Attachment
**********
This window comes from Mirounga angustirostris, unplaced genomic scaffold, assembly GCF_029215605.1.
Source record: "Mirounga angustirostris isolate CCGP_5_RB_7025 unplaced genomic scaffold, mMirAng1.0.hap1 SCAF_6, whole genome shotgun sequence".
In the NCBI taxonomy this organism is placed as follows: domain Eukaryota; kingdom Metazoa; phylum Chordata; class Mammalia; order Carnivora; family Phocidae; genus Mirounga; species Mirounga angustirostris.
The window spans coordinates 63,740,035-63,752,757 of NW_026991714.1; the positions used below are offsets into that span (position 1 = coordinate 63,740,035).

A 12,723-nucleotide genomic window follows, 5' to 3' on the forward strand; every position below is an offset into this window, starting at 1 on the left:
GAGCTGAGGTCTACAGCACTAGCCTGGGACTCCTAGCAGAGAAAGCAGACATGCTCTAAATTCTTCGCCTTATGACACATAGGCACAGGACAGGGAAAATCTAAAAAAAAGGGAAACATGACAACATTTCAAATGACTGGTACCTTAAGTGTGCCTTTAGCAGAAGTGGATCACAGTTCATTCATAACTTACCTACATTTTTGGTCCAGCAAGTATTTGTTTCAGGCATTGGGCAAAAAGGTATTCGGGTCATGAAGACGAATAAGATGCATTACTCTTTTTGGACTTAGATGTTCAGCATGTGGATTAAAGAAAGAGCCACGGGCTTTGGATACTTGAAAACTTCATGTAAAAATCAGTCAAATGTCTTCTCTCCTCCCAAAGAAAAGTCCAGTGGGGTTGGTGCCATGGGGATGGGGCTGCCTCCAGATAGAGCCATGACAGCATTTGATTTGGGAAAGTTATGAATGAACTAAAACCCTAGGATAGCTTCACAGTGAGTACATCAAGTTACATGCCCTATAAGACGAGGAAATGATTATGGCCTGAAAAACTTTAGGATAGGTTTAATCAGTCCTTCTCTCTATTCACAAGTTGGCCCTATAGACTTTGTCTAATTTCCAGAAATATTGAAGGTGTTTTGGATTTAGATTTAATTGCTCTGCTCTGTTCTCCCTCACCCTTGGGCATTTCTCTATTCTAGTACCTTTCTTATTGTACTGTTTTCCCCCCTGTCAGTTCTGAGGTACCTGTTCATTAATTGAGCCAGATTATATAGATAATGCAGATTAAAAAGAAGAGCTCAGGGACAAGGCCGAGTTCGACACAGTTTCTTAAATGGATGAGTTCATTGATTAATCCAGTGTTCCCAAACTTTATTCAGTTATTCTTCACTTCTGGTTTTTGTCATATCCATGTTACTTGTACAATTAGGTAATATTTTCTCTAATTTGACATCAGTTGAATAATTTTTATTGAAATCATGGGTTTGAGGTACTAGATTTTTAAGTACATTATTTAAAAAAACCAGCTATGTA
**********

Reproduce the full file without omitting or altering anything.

This window comes from Mirounga angustirostris, unplaced genomic scaffold, assembly GCF_029215605.1.
Source record: "Mirounga angustirostris isolate CCGP_5_RB_7025 unplaced genomic scaffold, mMirAng1.0.hap1 SCAF_6, whole genome shotgun sequence".
In the NCBI taxonomy this organism is placed as follows: domain Eukaryota; kingdom Metazoa; phylum Chordata; class Mammalia; order Carnivora; family Phocidae; genus Mirounga; species Mirounga angustirostris.
The window spans coordinates 63,740,035-63,752,757 of NW_026991714.1; the positions used below are offsets into that span (position 1 = coordinate 63,740,035).

A 12,723-nucleotide genomic window follows, 5' to 3' on the forward strand; every position below is an offset into this window, starting at 1 on the left:
GAGCTGAGGTCTACAGCACTAGCCTGGGACTCCTAGCAGAGAAAGCAGACATGCTCTAAATTCTTCGCCTTATGACACATAGGCACAGGACAGGGAAAATCTAAAAAAAAGGGAAACATGACAACATTTCAAATGACTGGTACCTTAAGTGTGCCTTTAGCAGAAGTGGATCACAGTTCATTCATAACTTACCTACATTTTTGGTCCAGCAAGTATTTGTTTCAGGCATTGGGCAAAAAGGTATTCGGGTCATGAAGACGAATAAGATGCATTACTCTTTTTGGACTTAGATGTTCAGCATGTGGATTAAAGAAAGAGCCACGGGCTTTGGATACTTGAAAACTTCATGTAAAAATCAGTCAAATGTCTTCTCTCCTCCCAAAGAAAAGTCCAGTGGGGTTGGTGCCATGGGGATGGGGCTGCCTCCAGATAGAGCCATGACAGCATTTGATTTGGGAAAGTTATGAATGAACTAAAACCCTAGGATAGCTTCACAGTGAGTACATCAAGTTACATGCCCTATAAGACGAGGAAATGATTATGGCCTGAAAAACTTTAGGATAGGTTTAATCAGTCCTTCTCTCTATTCACAAGTTGGCCCTATAGACTTTGTCTAATTTCCAGAAATATTGAAGGTGTTTTGGATTTAGATTTAATTGCTCTGCTCTGTTCTCCCTCACCCTTGGGCATTTCTCTATTCTAGTACCTTTCTTATTGTACTGTTTTCCCCCCTGTCAGTTCTGAGGTACCTGTTCATTAATTGAGCCAGATTATATAGATAATGCAGATTAAAAAGAAGAGCTCAGGGACAAGGCCGAGTTCGACACAGTTTCTTAAATGGATGAGTTCATTGATTAATCCAGTGTTCCCAAACTTTATTCAGTTATTCTTCACTTCTGGTTTTTGTCATATCCATGTTACTTGTACAATTAGGTAATATTTTCTCTAATTTGACATCAGTTGAATAATTTTTATTGAAATCATGGGTTTGAGGTACTAGATTTTTAAGTACATTATTTAAAAAAACCAGCTATGTA